Over 500 students are enrolled in Macalester’s Aetna Student Health Plan this year. The plan, which has the lowest premium cost of any of the Associated Colleges of the Twin Cities (ACTC) schools’ plans, will have to undergo drastic changes in the coming years to accommodate the newly instituted Affordable Care Act (ACA). This legislation will require Macalester to provide more comprehensive health coverage and higher limit coverage than before, resulting in a greater cost to the college.
The policy limit for this school year is $100,000, but it will increase to $500,000 for 2013-2014.
Director of Health and Wellness Denise Ward said that despite this increase, “We want to continue to provide affordable care to students.”
In order to realize this desire, Macalester is considering a health care consortium with other ACTC schools. Ward has been working with health services departments at the schools, which include St. Catherine’s, Augsburg, Hamline and St. Thomas, to develop a plan for the potential consortium. A combined plan would create a pool of several thousand students, therefore reducing the cost that each students pays as a premium. As the ACA causes insurance costs to increase, explained Ward, a consortium would counteract the effect by lowering costs. Including more students in a policy spreads the cost so that each student pays a smaller fraction into a larger insurance plan.
“The potential benefits of participating in a consortium would hopefully include a richer benefit plan for all of the ACTC students with a decreased cost,” said St. Thomas Director of Health Services and Wellness Center Madonna McDermott.
Each of the five colleges, however, has distinct values and priorities that it brings to the negotiating table.
“Aspects of the benefit plan that remain important to St. Thomas include…the ability to continue to provide high quality, safe and cost effective health care and eliminate barriers to access for health care,” said McDermott.
University of St. Thomas has also been opposed to providing contraceptives to its students and used a safe harbor exemption from the ACA requirement to do so this year. The exemption, a provision of the health care legislation, allows institutions to opt out of the necessity to cover contraceptives on religious grounds.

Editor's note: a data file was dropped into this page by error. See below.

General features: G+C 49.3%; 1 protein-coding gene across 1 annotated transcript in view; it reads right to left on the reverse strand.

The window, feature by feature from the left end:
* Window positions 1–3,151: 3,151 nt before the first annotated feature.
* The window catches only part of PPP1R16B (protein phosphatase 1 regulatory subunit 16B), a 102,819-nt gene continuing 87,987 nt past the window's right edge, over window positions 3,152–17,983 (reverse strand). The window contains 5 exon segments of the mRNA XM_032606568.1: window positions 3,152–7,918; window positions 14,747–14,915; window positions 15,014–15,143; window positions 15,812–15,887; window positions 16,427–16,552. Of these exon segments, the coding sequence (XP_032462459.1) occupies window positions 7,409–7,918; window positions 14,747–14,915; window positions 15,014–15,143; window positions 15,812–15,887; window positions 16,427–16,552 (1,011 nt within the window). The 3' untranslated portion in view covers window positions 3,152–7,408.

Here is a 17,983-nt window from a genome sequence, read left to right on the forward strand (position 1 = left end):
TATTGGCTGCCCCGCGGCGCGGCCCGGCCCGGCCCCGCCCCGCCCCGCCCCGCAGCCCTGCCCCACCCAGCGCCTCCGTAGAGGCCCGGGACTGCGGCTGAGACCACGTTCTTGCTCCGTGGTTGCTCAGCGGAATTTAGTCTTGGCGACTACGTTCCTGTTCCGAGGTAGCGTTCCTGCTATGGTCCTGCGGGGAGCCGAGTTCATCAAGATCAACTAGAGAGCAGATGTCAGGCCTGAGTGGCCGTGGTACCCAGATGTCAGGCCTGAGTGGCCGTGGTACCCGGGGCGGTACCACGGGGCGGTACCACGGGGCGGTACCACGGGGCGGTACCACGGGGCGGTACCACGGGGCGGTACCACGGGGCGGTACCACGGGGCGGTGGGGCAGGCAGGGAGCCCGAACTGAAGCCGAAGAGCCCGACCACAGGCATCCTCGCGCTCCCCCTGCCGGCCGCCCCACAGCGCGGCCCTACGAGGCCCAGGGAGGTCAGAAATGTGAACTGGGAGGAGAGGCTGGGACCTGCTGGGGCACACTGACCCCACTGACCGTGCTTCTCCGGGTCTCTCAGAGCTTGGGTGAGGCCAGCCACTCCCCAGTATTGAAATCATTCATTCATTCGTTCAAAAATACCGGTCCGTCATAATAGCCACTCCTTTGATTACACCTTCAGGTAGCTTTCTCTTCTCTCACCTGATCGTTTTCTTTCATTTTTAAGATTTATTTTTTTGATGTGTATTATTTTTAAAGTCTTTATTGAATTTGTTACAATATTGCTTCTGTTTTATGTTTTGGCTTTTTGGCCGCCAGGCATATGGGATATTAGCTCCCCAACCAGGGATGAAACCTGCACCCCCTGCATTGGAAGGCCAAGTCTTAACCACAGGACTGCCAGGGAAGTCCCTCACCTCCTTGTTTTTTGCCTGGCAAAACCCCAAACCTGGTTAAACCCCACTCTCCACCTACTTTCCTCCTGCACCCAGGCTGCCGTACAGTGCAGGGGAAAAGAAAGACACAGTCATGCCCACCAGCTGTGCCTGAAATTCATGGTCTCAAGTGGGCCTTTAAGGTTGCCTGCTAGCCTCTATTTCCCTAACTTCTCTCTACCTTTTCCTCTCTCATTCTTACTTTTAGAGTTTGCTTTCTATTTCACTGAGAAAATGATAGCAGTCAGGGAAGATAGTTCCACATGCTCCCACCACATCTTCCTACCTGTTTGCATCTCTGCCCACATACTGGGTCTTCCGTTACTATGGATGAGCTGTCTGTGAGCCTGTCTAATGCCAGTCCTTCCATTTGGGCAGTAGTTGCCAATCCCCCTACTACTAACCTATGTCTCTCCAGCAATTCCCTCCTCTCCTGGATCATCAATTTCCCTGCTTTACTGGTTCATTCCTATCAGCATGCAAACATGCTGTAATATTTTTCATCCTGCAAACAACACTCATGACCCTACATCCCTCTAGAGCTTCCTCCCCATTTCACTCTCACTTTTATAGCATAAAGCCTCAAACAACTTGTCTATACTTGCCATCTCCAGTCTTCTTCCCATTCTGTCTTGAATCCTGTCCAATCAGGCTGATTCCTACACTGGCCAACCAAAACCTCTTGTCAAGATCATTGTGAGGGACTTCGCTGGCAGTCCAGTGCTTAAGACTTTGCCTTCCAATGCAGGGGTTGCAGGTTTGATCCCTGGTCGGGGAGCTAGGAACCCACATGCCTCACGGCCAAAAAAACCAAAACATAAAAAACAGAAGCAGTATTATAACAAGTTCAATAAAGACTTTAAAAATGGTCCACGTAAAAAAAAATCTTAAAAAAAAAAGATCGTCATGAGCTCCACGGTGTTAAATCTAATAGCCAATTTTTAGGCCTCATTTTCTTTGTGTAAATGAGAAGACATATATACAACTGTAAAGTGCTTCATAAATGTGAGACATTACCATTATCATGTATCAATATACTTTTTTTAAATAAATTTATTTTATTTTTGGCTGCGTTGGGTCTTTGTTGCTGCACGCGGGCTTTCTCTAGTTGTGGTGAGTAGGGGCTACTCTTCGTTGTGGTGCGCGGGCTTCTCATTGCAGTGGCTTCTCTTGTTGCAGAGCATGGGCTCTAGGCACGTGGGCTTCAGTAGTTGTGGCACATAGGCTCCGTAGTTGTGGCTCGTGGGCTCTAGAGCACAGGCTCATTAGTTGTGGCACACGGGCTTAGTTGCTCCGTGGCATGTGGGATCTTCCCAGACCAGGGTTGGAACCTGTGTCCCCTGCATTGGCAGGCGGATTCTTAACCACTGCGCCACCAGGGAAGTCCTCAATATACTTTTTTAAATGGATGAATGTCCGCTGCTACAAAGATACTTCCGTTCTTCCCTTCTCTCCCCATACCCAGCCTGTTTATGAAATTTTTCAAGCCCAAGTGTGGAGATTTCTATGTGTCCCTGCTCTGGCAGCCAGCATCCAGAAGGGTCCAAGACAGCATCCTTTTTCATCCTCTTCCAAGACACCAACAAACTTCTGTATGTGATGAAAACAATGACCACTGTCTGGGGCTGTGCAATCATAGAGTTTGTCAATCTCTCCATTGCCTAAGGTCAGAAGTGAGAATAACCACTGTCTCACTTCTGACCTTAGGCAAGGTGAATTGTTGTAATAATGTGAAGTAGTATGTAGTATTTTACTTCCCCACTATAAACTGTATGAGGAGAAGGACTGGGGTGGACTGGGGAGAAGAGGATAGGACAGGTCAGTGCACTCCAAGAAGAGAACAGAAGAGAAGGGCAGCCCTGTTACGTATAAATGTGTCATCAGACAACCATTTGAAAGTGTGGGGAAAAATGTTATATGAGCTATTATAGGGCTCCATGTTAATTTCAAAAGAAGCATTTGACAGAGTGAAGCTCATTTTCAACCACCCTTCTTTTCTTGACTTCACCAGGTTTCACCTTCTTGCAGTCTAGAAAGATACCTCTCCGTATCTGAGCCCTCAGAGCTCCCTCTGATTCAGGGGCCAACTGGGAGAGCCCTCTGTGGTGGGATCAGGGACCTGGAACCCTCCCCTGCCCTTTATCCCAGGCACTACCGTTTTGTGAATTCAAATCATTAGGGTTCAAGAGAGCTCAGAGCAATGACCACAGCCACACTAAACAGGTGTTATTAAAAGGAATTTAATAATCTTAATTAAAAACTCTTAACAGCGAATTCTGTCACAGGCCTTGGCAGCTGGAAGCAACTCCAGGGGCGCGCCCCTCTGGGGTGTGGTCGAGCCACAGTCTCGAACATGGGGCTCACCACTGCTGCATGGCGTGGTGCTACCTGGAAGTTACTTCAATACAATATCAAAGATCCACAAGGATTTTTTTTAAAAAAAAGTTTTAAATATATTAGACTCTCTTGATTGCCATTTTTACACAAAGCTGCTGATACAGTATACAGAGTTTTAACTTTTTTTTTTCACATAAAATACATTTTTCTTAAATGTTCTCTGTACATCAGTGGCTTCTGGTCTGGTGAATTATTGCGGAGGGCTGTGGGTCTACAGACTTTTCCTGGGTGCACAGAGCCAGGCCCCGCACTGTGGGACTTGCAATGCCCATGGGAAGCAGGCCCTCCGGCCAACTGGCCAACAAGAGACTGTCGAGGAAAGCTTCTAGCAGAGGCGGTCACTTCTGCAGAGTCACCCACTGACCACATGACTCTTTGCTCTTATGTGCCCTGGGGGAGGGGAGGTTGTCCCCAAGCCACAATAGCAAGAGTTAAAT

This runs contrary to Macalester’s beliefs on birth control.
“We are committed to covering costs around contraceptives,” said Ward. She also stressed that Macalester is concerned with covering reproductive and transgender health issues, among other costs.
Opposing ideals such as these add to the difficulties of working out a health insurance policy to which all parties agree.
A solution is that the ACTC schools purchase a standard policy, then allow each institution to add or change specific details to accommodate its values and needs.
Ward said that various insurance companies have been working to formulate a plan that would fit these criteria.
“The insurance companies’ proposals just came in,” she said, “and the decision process should move along this month.”
McDermott said that despite benefits, a consortium can also bring limitations.
“If St. Thomas and the other ACTC schools establish a consortium, there may be less opportunity to vary from the established platform or nationally established benefit plan,” she said. “That may mean that some schools…may potentially lose some aspects of the benefit plan they currently have.”
It is undecided whether the consortium would be through Aetna, Macalester’s current health insurance provider. St. Thomas and St. Catherine’s both use Aetna as well.
Despite the potential help of a consortium, insurance costs might still increase for students next year because of the increased standards of the ACA.
“We are hopeful that the UST student health insurance cost will not increase for the 2013-14 academic year,” said McDermott, but it will depend on an array of factors.
Ward said that the ACA will mostly likely bring an increased cost for Macalester students, who currently pay an usually low premium.
“Students should expect some sort of increase regardless of the consortium,” she said.
The health insurance consortium, which has involved ongoing discussions between the five schools, is not a certainty for the next school year.
“We will know if there will be a consortium between the schools by March,” said Ward.